Informed Delivery

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Do you know about this?  I just became ‘informed’ this week – both in knowledge about the service and in signing up for it.

Informed Delivery® is a service provided by the USPS in which I can ‘digitally preview incoming mail and manage packages scheduled to arrive soon’.  Each morning, just before 8:00am, I receive an email from the USPS stating “COMING TO YOUR MAILBOX SOON.”  The body of the emailed contains scanned photos of the envelopes I can expect to see in my mailbox following that day’s mail delivery to my neighborhood.

I learned about this magical miracle in technology while in a meeting at work.  Others seemed to know about it.  I’m still unsure about whether everybody but me knows about it, or whether I’m at least a little bit on the cutting edge.  Although I’m already signed up and am using it, I admit my first reaction was dismissive.  Why do I need to see what’s in my mailbox before I pick it up later today?  But of course I realize that not everyone has the same US mail principles that were instilled in me.

My dad was a lifelong stamp collector, a philatelist to those who know what that is and that it isn’t anything risqué or illegal.  Part of the mail principles held by philatelists, and typically passed on to their progeny include…

  • Be a good correspondent.
  • Always use a commemorative stamp when sending personal mail.  (Yes, I am the irritating lady holding up the line in the post office because I’m asking to see the latest stamps that have arrived.)
  • Pick up the mail every day.
  • Tear any ‘worthy’ stamps off envelopes, even if those envelopes are not addressed to you.

In addition to stamp collecting, my dad was a great one for letter writing.  When I was in college, I loved seeing an envelope from my dad in my mailbox, and not just because it often contained five or ten dollars.

I realize a lot has changed in the way of communication since my dad has been gone.  Quick communication via smart phones, Skype, emails, and texting have done much toward the elimination of personal snail mail.  I hear people say that the only thing that comes in the USPS mail anymore is bills, and even those you can get electronically.  People seem to not really be interested in picking up their mail these days.  A short time ago, one of my nephews mentioned that he moved and hadn’t gotten his mailbox key yet.  He hadn’t picked up his mail in over a month.  After I quit hyperventilating, I asked him to never say anything like that in front of me again.

I admit, it has been fun opening my email from the USPS to see what will arrive today.  So far it has been accurate with one exception.  The day my son’s W2 showed up on the scan, there was also a picture of what appeared to be a W2 from the same company for someone we didn’t know from another town.  While at first I concluded that this new system apparently wasn’t going to improve the accuracy of the mail delivered to us, when we actually retrieved the mail from our mailbox, the stranger’s W2 was not there.  Hmmm.  Very curious.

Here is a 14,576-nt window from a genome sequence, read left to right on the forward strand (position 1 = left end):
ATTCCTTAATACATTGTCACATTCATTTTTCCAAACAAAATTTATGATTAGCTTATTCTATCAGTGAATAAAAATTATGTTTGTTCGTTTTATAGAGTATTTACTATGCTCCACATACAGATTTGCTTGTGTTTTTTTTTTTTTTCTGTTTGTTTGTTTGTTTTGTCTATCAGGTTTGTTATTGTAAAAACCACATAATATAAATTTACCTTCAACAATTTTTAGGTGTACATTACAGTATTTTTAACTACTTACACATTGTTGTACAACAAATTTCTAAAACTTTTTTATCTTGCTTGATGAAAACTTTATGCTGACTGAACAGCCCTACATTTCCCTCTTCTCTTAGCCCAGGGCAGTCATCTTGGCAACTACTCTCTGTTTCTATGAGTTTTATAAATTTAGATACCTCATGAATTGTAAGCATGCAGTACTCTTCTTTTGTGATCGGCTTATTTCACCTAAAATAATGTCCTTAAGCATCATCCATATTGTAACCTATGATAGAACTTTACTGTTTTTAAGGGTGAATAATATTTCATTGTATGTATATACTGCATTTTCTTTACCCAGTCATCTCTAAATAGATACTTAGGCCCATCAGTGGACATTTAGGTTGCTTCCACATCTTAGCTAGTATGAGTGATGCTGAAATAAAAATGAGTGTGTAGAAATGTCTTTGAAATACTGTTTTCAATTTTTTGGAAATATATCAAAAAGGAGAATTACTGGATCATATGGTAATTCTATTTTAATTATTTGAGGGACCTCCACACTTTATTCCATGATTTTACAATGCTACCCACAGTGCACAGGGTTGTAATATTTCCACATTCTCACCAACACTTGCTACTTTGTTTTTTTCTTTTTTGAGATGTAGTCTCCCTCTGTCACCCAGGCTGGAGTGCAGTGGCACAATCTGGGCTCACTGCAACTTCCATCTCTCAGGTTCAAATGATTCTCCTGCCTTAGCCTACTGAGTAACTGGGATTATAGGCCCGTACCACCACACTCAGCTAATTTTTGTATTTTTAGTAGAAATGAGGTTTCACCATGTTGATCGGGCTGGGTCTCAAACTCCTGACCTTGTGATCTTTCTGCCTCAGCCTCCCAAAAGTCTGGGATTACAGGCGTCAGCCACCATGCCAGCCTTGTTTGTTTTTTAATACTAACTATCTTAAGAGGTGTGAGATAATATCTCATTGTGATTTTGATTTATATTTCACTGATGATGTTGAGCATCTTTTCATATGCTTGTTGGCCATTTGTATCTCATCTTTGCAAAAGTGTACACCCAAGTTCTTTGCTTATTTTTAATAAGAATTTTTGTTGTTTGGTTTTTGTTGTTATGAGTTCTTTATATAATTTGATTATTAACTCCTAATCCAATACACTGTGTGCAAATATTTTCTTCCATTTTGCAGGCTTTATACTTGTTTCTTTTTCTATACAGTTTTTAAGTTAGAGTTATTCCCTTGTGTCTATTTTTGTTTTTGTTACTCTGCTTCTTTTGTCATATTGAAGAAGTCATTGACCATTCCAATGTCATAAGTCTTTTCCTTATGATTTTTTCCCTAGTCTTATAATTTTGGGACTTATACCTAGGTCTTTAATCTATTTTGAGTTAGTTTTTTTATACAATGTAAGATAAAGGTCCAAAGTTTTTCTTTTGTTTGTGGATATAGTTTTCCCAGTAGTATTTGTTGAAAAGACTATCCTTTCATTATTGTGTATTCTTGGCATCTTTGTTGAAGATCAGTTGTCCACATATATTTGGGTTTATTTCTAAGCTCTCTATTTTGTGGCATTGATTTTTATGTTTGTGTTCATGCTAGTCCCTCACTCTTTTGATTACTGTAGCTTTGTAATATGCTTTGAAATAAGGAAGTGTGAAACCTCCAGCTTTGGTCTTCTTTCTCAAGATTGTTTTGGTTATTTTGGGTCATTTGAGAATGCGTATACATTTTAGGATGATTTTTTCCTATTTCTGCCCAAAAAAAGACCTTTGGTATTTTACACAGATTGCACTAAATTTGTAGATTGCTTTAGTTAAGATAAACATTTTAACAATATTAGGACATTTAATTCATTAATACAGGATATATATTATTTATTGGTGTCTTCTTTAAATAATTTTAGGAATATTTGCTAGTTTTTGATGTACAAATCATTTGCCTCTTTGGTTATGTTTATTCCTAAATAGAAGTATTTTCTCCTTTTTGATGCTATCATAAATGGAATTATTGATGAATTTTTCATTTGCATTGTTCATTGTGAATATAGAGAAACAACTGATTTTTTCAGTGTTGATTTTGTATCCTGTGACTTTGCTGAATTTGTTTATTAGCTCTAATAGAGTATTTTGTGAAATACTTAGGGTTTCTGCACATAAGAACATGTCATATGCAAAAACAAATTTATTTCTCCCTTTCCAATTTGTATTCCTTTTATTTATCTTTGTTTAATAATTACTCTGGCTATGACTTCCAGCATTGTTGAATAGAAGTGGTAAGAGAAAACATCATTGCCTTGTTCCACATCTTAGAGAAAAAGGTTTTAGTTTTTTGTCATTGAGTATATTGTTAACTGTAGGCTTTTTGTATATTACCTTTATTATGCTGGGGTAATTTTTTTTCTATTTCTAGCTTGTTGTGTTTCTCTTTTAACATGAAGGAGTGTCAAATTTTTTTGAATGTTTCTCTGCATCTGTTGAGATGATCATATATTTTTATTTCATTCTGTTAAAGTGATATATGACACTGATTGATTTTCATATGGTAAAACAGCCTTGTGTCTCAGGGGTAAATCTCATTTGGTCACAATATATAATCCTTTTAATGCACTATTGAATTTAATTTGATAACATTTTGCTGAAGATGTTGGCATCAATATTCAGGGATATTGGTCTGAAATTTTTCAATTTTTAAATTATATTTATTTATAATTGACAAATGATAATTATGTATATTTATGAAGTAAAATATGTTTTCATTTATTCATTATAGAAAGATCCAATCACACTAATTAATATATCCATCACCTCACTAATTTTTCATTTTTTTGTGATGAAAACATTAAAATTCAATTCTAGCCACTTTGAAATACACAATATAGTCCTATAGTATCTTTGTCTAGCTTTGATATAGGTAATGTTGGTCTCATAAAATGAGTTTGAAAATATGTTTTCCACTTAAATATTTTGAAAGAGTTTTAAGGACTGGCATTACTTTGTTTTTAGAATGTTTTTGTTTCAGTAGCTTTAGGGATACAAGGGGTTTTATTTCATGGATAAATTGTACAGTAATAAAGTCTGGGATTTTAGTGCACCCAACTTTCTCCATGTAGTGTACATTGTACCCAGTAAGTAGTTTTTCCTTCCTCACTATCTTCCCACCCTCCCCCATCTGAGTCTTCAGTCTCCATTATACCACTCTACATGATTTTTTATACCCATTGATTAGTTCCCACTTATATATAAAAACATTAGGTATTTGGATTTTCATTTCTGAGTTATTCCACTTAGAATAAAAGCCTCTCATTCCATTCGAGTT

Since we stop at a mail kiosk to get our mail, I do like the idea of not stopping at the mailbox on inclement weather days if there is nothing of interest waiting for me.  No more sloshing through slush, getting drenched by rain, or working the key with frozen fingers only to disappointed if something you’re anxiously waiting for has not been delivered.  You can be disappointed from the comfort of your home or office by checking out the Informed Delivery email in advance. As for Dad, and what he might think about Informed Delivery, I’m pretty sure he would like it.  Shortly before he passed away, the office he worked in invested in the newest technology and had a computer installed for each of the employees.  He proudly showed me the computer on his desk that he hadn’t yet learned how to operate.  I imagine he might need my help to get signed up for Informed Delivery.  But he would use it.  He would check it out every day, right before his daily walk to the post office.

4 thoughts on “Informed Delivery

  1. I am certain that the USPS is struggling with the death of my dear mother. Her letter writing and card sending days are over, and the amount of money she spent on postage was significant.
    I love sending personal notes in snail mail fashion. My grandchildren are actually excited to get a piece of mail in their own name. It is such a rarity these days.
    And, as I look through mom’s things and reread cards and notes she wrote, I feel her presence. Her familiar handwriting is easily recognized. I smile in the sweet memory. There’s nothing like it.

    Liked by 1 person

  2. I can’t believe I’ve never heard of the USPS Informed Delivery! How interesting; I might have to sign up for it and check it out.

    I do have to say I’m not as good as others at writing hand written notes and cards, but I do truly cherish the ones I receive. They always make me feel special that the person thought enough of me to sit down and put their thoughts down. I must get better at doing that myself.

    Liked by 1 person

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